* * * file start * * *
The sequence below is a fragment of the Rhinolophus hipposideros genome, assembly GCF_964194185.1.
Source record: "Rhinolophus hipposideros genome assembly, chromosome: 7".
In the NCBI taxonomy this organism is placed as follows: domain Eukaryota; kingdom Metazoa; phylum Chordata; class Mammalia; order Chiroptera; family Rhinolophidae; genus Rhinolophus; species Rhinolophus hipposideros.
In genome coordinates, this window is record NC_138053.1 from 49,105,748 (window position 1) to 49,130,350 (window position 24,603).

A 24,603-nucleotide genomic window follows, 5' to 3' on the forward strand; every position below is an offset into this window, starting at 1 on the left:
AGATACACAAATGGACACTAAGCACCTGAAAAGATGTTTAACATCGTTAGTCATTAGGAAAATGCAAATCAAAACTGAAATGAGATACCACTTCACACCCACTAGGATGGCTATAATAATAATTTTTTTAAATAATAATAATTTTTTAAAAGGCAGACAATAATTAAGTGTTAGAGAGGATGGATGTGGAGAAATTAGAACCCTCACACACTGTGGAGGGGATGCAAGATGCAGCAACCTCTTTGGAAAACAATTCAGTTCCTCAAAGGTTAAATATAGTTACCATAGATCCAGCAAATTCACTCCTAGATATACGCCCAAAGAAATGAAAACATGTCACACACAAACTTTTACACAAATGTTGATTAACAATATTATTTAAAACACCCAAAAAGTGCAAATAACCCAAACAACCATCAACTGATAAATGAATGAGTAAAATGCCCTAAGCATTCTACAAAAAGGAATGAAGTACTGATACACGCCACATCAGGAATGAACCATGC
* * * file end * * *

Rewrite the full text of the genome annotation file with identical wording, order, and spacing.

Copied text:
The sequence below is a fragment of the Rhinolophus hipposideros genome, assembly GCF_964194185.1.
Source record: "Rhinolophus hipposideros genome assembly, chromosome: 7".
In the NCBI taxonomy this organism is placed as follows: domain Eukaryota; kingdom Metazoa; phylum Chordata; class Mammalia; order Chiroptera; family Rhinolophidae; genus Rhinolophus; species Rhinolophus hipposideros.
In genome coordinates, this window is record NC_138053.1 from 49,105,748 (window position 1) to 49,130,350 (window position 24,603).

A 24,603-nucleotide genomic window follows, 5' to 3' on the forward strand; every position below is an offset into this window, starting at 1 on the left:
AGATACACAAATGGACACTAAGCACCTGAAAAGATGTTTAACATCGTTAGTCATTAGGAAAATGCAAATCAAAACTGAAATGAGATACCACTTCACACCCACTAGGATGGCTATAATAATAATTTTTTTAAATAATAATAATTTTTTAAAAGGCAGACAATAATTAAGTGTTAGAGAGGATGGATGTGGAGAAATTAGAACCCTCACACACTGTGGAGGGGATGCAAGATGCAGCAACCTCTTTGGAAAACAATTCAGTTCCTCAAAGGTTAAATATAGTTACCATAGATCCAGCAAATTCACTCCTAGATATACGCCCAAAGAAATGAAAACATGTCACACACAAACTTTTACACAAATGTTGATTAACAATATTATTTAAAACACCCAAAAAGTGCAAATAACCCAAACAACCATCAACTGATAAATGAATGAGTAAAATGCCCTAAGCATTCTACAAAAAGGAATGAAGTACTGATACACGCCACATCAGGAATGAACCATGC